I'm thoroughly enjoying a cup of cocoa made by an excellent friend, warmly mulling another cocoa and another excellent friend.
C and I met at the American school in Cairo, Egypt, in the mid-1970's, and I share this story with her kind permission. I had just moved there and she had just come over from the German school, where she had spent her first five years of school. Her mother was English, a working artist, and her father was American -- although his English accent seemed slightly stronger than his wife's – teaching drama and English at the University.
C told me something which, in this era of rising intolerance and martial rage, gets more interesting all the time...
At the German school, they had cocoa with their morning break. At that time, at least, German children took their cocoa without sugar – more like coffee, really, but milkier and easier on the adrenals. But, every day at 10:30, one of the staff would bring out, on a little silver salver, a sugar bowl and a small spoon, just for the one child who was used to having her cocoa sweet.
It's a simple story with a lot behind it.
This was less than 30 years after Germany had succumbed to two bitter defeats -- an internal one, when they collectively gave in to a meme of hatred and intolerance; and an external one, where they were eventually crushed -- despite superior technology and better training -- in an epic war.
We lived in a country that had been one of the pivotal battle-grounds of that war. Think of Rommel, the Desert Fox, or google El Alamein.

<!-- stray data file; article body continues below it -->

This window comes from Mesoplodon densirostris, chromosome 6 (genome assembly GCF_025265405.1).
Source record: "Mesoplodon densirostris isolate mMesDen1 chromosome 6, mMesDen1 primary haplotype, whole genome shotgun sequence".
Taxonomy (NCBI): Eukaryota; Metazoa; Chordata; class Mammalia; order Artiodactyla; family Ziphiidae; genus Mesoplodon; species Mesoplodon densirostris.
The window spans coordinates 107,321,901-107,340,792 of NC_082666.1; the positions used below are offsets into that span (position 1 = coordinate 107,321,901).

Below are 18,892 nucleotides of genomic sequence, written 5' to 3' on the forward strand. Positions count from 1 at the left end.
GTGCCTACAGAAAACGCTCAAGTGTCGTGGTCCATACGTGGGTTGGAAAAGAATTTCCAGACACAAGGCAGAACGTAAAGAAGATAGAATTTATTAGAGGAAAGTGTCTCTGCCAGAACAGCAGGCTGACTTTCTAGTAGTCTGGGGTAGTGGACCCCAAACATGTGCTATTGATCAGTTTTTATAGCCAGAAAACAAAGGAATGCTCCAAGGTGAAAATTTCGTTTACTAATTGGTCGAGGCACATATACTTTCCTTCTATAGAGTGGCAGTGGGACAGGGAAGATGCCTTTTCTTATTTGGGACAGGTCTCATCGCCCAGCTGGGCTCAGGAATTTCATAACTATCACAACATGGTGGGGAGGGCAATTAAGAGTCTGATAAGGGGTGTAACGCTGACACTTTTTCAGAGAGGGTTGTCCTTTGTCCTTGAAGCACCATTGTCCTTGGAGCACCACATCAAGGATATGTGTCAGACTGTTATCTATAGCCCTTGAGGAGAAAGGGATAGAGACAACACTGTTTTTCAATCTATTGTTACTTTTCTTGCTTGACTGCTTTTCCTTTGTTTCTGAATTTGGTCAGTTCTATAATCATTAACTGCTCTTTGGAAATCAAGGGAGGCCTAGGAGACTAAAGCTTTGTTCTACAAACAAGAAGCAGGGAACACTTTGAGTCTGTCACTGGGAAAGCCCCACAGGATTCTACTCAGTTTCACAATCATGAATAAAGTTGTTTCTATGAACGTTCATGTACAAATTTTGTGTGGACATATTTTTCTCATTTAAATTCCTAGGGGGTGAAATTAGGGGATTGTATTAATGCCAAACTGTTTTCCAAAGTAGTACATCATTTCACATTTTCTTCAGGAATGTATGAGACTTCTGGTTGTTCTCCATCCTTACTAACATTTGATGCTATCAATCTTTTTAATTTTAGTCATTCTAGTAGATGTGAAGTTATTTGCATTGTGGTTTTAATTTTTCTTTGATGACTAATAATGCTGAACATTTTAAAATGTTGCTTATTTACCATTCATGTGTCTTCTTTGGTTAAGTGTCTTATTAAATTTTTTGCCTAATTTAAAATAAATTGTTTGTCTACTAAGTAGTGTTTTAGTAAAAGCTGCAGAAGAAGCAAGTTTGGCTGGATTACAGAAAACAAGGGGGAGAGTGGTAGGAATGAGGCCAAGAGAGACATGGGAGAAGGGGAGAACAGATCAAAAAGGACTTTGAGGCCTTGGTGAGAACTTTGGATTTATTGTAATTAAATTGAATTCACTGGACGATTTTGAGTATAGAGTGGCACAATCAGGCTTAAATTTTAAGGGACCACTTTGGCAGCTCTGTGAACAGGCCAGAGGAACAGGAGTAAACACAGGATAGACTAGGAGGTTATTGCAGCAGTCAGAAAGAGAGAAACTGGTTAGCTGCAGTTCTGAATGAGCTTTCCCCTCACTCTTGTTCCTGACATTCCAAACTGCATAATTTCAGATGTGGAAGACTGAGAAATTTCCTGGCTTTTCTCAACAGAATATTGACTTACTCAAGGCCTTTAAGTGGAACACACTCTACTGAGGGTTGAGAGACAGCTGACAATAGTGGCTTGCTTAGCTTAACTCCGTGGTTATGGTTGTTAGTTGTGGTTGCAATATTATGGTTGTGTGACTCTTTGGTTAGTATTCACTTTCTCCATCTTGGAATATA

This one child was the product of their two most bitter recent enemies. And they were both nuns and teachers, second only to nurses in their capacity for passive-aggressiveness, suppressed rage and murder with a smile.
The way they handled it was this: they taught her the same, scolded her the same, cared for her the same, made accommodations as she learned the language but expected her to finish her homework -- and, every day, brought sugar on a little silver salver just for her, so she could mix exactly the right amount of sweetness into her cocoa.
It could have been seen as coddling, and there's no question that C enjoyed the little feeling of specialness. It could have been seen to spoil her. Instead, it was a demonstration of -- well -- not just tolerance, not just accommodation, but of real graciousness and decency, a touch of comfort in a foreign environment, and a tiny gift of autonomy inside the regimented life of a strict school.
As it turns out, it was a lesson well learned, because C has always been one of the most gracious and utterly decent people I've ever met, while being wholly individual.
She's also the most adept amateur historian I've ever even heard of, one who shows the real sensitivity and love in the word "amateur." Hard not to be, growing up in such a place, with parents grabbing at life with both hands, as hers did.
But it's hard for me not to think of an intelligent, middle-aged Teuton with an excellent memory, bringing a little Anglo girl sugar on a salver, without any fuss... and wonder what that added to the mix.
I sit here, wreathed in gentle steam, and wonder what it would take to share my cocoa with all this anguished world. It would be a better place indeed.
And I'd be happy to bring sugar on a salver to anyone who likes it.